As a signatory to the UNESCO World Heritage Convention, Greece should give notice "before making any decisions that would be difficult to reverse", Rossler said.

Mendoni has insisted that the changes are "minor" and "fully reversible" and there was no obligation to inform UNESCO, whose experts are due to attend a conference in Athens in the autumn.

Officials have said the makeover was needed as the old paths around the Acropolis monuments, designed five decades ago and last retopped in 2012, caused hundreds of accidents every year.

Project supervisor Manolis Korres, a respected architect involved with the restoration project since 1975, has said the concrete rests on a protective membrane that can be removed quickly if necessary.

The ministry also stressed that sturdy paving was needed to allow heavy machinery to move slabs of masonry in ongoing restoration work.

Criticism has also been levelled at plans to remove a Byzantine-era highway found during construction of a new metro in Greece's second city Thessaloniki.

Last month, dozens of experts said the move "jeopardises the preservation of important remains" of the city's Late Antique and Byzantine past.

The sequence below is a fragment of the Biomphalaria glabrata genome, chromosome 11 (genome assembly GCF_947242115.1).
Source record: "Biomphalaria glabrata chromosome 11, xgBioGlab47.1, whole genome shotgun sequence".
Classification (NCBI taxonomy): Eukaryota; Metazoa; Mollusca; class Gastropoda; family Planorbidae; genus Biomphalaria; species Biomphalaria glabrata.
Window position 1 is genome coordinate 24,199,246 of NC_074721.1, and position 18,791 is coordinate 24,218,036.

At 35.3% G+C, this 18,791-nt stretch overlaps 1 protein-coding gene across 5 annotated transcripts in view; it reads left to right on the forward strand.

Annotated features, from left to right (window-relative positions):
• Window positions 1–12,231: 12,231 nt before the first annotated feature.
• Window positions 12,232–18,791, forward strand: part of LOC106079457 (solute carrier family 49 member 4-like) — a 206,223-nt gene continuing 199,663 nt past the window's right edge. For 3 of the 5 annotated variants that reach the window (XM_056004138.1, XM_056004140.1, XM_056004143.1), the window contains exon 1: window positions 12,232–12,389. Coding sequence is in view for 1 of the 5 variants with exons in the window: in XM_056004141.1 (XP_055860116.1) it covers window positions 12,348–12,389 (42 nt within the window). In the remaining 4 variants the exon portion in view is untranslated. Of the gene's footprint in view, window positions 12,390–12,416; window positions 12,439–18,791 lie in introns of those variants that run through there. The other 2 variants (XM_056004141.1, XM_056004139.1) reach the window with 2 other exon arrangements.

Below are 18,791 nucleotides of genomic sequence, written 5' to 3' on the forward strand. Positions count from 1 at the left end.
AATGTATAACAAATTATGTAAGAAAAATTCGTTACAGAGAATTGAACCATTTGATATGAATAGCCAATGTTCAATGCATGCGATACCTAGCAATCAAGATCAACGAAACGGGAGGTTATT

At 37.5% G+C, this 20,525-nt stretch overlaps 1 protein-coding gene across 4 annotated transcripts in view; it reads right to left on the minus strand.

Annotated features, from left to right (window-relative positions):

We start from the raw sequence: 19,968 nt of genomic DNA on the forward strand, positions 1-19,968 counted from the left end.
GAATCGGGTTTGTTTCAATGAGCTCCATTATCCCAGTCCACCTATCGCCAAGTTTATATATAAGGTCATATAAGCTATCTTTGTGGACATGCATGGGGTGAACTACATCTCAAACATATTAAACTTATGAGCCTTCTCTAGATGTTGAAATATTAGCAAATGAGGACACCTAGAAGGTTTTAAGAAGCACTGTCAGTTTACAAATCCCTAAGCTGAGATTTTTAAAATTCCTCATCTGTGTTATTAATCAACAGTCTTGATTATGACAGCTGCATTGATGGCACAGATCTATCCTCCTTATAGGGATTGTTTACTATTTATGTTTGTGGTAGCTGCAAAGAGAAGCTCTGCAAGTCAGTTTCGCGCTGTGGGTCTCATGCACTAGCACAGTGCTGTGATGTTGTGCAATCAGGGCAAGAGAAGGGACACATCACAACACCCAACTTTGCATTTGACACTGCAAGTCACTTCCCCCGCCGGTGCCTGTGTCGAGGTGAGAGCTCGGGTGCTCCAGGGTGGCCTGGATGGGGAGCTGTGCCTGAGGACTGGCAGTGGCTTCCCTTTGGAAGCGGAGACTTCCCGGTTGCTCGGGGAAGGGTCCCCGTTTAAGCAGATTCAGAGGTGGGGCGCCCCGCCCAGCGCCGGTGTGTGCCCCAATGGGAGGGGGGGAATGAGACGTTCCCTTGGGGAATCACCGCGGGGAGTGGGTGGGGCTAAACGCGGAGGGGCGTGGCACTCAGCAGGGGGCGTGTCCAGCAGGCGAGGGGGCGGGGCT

In an open letter, they said the 6th-century BCE road "is one of the most spectacular finds from these periods anywhere in the world."

According to reports, Greece's top administrative court, the Council of State, in April narrowly approved the temporary removal of the antiquities. Its ruling has yet to be published.

The 1.5-billion-euro Thessaloniki subway project, which was scheduled to be completed by 2012, is now slated to be operational in 2023.

Comments 7

I liked the Acropolis very much, but it`s best to combine sightseening with the Acropolis Museum. This way you can get to know this place better.

I’m glad I stumbled on this post! I’m headed to Athens tomorrow and trying to figure out the least time-consuming way to see the Acropolis. Loved all your handy tips on maximizing my visit, thank you!

This helped me greatly in knowing a few things I was looking for and at. Going early to the side entrance was a HUGE tip!
Thank you!

Acropolis upgrades to improve the visitor experience

The historical Acropolis in the Greek capital, is currently undergoing several safety improvements (with just a few delays), to enhance the visitor experience when the country’s archaeological site reopens within the coming weeks.

The interventions include:

  • The installation of a new lift, access ramps and paths.